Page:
Photo: Kelsey McNeal / Bravo
We have to admit: It's more than a little hard to keep all the renowned chefs of America and their various TV appearances straight. It's getting to the point where, if you're lucky enough to be able to dine in a big city, you're liable to be greeted by the same person who you saw whipping up calamari with Kathie Lee & Hoda in the morning, getting eliminated from a rerun of The Next Iron Chef in the afternoon, and cruelly critiquing young upstarts on Top Chef D.C. in the evening.
Such is the case with Maria Hines of Seattle's renowned Tilth. Okay, so we didn't get to dine at Tilth Sunday night, and it's been a while since she graced the airwaves on Top Chef Masters. But we've missed her bold, distinctly northwestern (not to mention organic and local) flavor profiles, unpretentious plating, and utterly cool, laid-back demeanor. In just a couple short episodes, she became our number-one summer chef crush.
So while we were eagerly awaiting her face-off with Chef Morimoto on Iron Chef America this weekend, we did so with a lump in our throats: Really, does anyone other than the reigning Iron Chef win? Sure, there are a few token wins to reassure us that the whole thing isn't rigged, but surely, pairing up Hines with seafood whiz Morimoto was a "better luck next time" kind of move on the part of the producers.
Not so fast. While Alton Brown took every opportunity to gush over Morimoto's acrobatic techniques with the evening's secret ingredient, Pacific Cod, we know Hines to be a sly competitor, one to pull a rabbit out of her proverbial hat at just the right moment.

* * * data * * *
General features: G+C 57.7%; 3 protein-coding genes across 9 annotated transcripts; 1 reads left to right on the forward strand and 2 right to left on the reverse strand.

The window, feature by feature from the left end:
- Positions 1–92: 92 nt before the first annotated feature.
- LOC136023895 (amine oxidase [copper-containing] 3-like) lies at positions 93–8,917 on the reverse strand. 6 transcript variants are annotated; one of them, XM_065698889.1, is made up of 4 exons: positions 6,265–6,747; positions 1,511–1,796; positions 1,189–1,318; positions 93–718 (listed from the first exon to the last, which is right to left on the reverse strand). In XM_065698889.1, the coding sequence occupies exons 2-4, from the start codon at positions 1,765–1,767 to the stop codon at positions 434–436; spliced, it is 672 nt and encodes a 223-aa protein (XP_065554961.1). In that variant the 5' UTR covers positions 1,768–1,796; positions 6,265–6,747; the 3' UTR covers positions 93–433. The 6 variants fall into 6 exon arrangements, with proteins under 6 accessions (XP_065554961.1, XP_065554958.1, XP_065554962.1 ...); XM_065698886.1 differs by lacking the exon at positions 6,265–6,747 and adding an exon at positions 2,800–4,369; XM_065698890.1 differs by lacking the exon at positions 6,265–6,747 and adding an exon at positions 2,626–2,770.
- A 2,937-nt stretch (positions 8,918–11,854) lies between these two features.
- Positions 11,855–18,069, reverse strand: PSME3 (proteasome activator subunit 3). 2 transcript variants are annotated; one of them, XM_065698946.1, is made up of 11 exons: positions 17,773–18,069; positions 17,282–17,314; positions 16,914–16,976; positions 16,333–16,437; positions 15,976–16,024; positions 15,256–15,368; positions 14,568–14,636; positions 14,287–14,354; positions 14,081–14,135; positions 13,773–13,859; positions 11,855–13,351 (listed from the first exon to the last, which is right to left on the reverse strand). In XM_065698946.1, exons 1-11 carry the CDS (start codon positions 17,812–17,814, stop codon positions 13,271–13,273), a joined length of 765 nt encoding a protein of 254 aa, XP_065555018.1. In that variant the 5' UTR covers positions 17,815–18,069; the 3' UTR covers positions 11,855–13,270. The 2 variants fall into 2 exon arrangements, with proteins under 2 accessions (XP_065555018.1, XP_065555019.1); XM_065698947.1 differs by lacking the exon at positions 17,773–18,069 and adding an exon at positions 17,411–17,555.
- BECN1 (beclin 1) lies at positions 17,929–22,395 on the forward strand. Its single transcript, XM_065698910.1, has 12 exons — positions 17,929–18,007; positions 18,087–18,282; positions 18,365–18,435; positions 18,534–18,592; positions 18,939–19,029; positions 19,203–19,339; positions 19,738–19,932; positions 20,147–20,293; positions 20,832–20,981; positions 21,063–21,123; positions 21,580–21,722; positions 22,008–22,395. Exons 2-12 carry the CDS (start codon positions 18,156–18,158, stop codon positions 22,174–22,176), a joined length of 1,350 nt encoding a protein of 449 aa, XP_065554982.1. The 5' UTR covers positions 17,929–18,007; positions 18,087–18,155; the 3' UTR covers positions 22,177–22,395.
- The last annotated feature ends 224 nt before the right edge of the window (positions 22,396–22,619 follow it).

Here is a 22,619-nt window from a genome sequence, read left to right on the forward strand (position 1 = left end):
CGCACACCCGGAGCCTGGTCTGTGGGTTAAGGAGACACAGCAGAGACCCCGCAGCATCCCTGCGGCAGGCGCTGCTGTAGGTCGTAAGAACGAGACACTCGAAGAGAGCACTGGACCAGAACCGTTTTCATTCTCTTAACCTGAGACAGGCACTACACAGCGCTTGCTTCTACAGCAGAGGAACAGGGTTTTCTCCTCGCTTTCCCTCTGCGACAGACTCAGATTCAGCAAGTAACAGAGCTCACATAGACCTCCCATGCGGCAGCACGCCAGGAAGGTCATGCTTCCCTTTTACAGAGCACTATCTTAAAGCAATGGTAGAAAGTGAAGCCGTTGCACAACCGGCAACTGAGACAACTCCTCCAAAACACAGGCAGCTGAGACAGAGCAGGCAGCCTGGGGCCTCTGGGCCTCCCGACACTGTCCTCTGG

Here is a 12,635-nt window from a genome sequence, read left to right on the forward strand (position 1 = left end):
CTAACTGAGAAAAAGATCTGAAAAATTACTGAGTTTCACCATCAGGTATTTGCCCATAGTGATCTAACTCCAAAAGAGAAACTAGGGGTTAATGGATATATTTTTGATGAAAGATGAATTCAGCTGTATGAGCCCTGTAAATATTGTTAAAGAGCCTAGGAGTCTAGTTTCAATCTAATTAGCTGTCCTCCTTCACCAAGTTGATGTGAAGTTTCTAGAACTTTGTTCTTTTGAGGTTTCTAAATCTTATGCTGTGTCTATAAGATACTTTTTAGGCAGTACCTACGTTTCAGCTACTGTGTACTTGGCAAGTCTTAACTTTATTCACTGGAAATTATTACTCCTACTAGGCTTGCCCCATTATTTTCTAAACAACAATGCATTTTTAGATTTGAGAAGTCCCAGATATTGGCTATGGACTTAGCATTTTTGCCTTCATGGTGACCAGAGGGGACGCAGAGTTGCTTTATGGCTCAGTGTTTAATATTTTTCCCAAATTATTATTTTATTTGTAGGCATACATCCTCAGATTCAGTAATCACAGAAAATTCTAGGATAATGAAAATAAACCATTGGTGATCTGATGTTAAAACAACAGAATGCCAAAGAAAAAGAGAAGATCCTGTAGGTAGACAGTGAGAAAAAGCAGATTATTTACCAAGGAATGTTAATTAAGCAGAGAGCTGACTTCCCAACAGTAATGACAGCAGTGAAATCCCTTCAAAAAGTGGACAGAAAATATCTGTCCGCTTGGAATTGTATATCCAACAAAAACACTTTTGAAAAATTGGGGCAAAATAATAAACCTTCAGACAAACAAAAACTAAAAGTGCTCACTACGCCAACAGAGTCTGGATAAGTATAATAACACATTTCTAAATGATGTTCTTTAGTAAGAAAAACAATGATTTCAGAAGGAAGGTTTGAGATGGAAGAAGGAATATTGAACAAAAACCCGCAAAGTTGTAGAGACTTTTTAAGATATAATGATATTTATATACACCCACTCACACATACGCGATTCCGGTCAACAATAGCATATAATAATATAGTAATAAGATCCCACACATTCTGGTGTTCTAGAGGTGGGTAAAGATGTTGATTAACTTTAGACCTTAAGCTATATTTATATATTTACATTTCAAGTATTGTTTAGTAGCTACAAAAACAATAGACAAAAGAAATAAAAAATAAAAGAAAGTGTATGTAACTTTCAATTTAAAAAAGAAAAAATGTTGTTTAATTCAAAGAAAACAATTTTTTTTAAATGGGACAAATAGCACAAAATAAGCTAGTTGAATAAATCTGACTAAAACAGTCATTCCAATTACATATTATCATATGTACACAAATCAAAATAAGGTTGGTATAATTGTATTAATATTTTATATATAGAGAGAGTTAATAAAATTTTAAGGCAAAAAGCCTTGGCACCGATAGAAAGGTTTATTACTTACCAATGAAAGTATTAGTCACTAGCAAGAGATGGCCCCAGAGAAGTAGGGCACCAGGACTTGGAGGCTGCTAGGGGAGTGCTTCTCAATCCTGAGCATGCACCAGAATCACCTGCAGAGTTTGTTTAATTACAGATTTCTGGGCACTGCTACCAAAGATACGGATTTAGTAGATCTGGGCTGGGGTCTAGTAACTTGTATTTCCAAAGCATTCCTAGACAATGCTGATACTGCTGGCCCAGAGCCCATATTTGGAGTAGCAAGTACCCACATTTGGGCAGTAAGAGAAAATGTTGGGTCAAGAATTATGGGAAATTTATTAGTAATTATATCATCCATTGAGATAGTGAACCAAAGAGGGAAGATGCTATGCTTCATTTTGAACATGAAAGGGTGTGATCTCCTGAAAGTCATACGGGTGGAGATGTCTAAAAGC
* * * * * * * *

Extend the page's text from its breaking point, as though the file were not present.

And so it was this week. Morimoto worked his usual pan-Asian pyrotechnics: Grinding cod into a paste and then turning it into fish noodles -- served up in a cod broth, no less. Then there was his pièce de résistance, a cod sashimi of sorts, ever so lightly smoked in an "ice smoker," a contraption that, if memory serves, was last seen in the Narnia trilogy: a giant block of ice with multiple chambers that allow burning wood to infuse, ever so slightly, cuts of cod that sit above.
It was all in the name of keeping the fish from getting "mushy," which is why this particular cod doesn't generally make good sashimi, Morimoto explained. According to the judges, it still didn't. The criticisms didn't end there: The master's fish and chips -- cod batter-dipped in Morimoto-brand ale, served atop a bread bowl of chowder with Morimoto's initials burned into it, next to a cod "chip" presented atop a wire chair -- was seen as "gimmicky." It also provided guest judge Julie White with the night's best line: "What's up with the Barbie chair?!"
Meanwhile, as Brown dissed Hines for waiting until the last minute to prepare her cod, she was plotting a stealthy counterattack. Her presentations were nowhere near as elaborate as Morimoto's, to be sure. Her paprika smoked cod, served cool next to some flageolets, was praised as the kind of dish you dream of finding behind a deli counter but never do.
A sous-vide cod on top of a lone fried green tomato, adorned with heirloom puree and tomato broth with tapioca pearls, looked as vivid as we imagined it tasting. Her other two presentations of the fish -- one with the skin on, one bathed in balsamic and cooked on alder wood -- were the kinds of deceptively simple dishes that need an expert's hand to guide them to greatness.
Greatness, it seems is what Hines achieved. When all the scores were in, she aced Morimoto handily on the most important count, taste, and walked away with the trophy, stunned. Praising her unique palate, her culinary sleight of hand, her "confidence" above all, the judges were met with a response that was pure, unassuming Hines: "I felt like i wanted to throw up the entire time."